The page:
8/9/2006 – Editorials



By Richard Peterson

Mel Gibson has been in the news recently because he was picked up for drunken driving and went into an anti-Jewish tirade, blaming Jews for most of the world’s woes. Gibson apologized profusely after he sobered up and asked what he could do to get back into the good graces of the Jewish community.

It was suggested that he show deference to the Jewish community with a public circumcision.

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Elvis Presley’s treasured Teddy Bear was torn to bits by a guard dog which was supposed to protect the doll rather than attack it.

Isn’t it ironic that Elvis’s Teddy Bear fell victim to Nothin’ But A Hound Dog?

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From the e-mails:

The new supermarket near our house has an automatic water mister to keep the produce fresh. Just before it goes on, you hear the sound of distant thunder and the smell of fresh rain.

When you approach the milk cases, you hear cows mooing and witness the scent of fresh hay.

When you approach the egg case, you hear hens cluck and cackle and the air is filled with the pleasing aroma of bacon and eggs frying.

The veggie department features the sound of a gentle breeze and the smell of freshly buttered corn.

I don’t buy toilet paper there any more.

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Another e-mail joke:

As a young minister, I was asked by a funeral director to hold a grave side service for a homeless man, with no family or friends, who had died while traveling through the area. The funeral was to be held at a new cemetery way back in the country, and this man would be the first to be laid to rest there.

As I was not familiar with the backwoods area, I became lost; and being a typical man I did not stop for directions. I finally arrived an hour late.

I saw the crew eating lunch, but the hearse was nowhere in sight. I apologized to the workers for my tardiness and stepped to the side of the open grave, where I saw the vault lid already in place. I assured the workers I would not hold them long but this was the proper thing to do. The workers gathered around, still eating their lunch. I poured out my heart and soul. As I preached, the workers began to say "Amen," "Praise the Lord" and "Glory." I preached and I preached, like I’d never preached before: from Genesis all the way to Revelations.

I closed the lengthy service with a prayer and walked to my car. I felt I had done my duty for the homeless man and that the crew would leave with a renewed sense of purpose and dedication, in spite of my tardiness.

As I was opening the door and taking off my coat, I overheard one of the workers saying to another, "I ain’t never seen anything like this before and I’ve been putting in septic tanks for 20 years."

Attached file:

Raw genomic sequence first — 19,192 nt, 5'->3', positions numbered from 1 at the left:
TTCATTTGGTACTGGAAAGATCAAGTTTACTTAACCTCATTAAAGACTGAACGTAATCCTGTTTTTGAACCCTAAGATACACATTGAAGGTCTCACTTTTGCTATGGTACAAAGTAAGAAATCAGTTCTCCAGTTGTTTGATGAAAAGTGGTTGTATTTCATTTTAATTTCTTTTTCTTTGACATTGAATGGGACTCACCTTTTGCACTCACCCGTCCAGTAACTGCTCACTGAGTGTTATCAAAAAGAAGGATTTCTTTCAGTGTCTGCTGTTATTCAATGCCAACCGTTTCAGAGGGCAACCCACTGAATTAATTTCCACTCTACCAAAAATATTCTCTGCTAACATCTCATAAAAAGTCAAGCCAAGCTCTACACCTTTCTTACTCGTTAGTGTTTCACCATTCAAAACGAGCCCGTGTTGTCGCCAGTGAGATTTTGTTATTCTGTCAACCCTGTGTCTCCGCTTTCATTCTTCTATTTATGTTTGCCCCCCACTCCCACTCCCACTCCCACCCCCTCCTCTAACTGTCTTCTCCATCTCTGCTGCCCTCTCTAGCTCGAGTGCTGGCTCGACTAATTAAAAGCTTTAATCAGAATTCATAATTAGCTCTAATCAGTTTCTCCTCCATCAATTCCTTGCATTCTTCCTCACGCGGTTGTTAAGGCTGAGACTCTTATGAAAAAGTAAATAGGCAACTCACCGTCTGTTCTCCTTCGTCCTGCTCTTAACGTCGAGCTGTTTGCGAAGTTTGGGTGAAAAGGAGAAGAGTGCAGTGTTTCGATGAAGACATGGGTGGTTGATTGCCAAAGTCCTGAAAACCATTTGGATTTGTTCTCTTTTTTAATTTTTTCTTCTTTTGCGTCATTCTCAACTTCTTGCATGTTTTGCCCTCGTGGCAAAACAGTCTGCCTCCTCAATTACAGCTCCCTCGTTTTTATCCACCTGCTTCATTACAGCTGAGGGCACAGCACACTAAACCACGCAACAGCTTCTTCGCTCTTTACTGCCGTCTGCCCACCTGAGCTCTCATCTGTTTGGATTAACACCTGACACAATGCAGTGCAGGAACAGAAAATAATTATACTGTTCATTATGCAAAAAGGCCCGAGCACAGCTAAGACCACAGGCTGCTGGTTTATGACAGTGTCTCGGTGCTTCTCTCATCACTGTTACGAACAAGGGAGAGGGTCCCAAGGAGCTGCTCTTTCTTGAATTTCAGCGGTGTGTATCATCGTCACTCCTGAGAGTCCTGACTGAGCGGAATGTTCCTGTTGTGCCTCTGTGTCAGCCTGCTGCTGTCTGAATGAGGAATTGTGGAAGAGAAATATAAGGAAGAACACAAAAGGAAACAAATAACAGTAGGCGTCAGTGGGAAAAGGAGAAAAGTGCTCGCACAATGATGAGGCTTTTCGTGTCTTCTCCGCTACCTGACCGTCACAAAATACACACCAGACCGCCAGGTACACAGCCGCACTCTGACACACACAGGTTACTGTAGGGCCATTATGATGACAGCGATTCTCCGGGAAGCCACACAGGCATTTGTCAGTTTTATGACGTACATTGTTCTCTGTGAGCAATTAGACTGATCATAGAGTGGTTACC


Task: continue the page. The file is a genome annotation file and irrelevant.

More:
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I went to Bismarck a couple weeks ago to take in a two-day class on some of the Adobe software we use. I learned a lot, but unfortunately by the time I managed to carve out a couple hours to practice some of the tricks, I forgot how to do them.

While driving to Bismarck I was surprised to see a wind farm piercing the sky southwest of Regan along ND 36. I counted 30 of the tall generating towers while still keeping an eye on the road.

I found out later by reading the Basin Electric magazine that there are 33 of them and they’re owned by FPL Energy, which sells the power to Basin Electric. The wind farm is capable of generating enough electricity to power 15,000 homes.

Construction of the General Electric wind turbines began in August of

2005 and was completed in January of 2006. The dedication of the wind farm was held June 2, 2006.

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I hadn’t been to Bismarck for three or four years and was surprised to see how much it’s grown in that short time. Bismarck now boasts two Super Wal-Marts, one on Bismarck Expressway east and one on US 83 north.

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Writing in The Journal at Crosby, John Andrist told of a trip to Winnipeg. He said parking in Winnipeg required the use of parking meters, "which annoyingly requires you to keep an eye on your watch."

Andrist went on to say the experience reminded him of Howard Henry who saved us from the parking meter bandits.

Henry, a farmer from Westhope, got a ticket for running over his time on a parking meter in Minot while he was getting parts or something for his farming operation.

Henry was enraged that someone should be fined for doing business in a town.

So he organized an initiated measure campaign that called for elimination of parking meters on public streets. Cities cursed him for interfering in their business, but he wasn’t the kind of guy to back down. He got the signatures and the measure went on the ballot, where it passed overwhelmingly.

Fifty years later North Dakota is still the only state with no parking meters. That’s something to be proud of!


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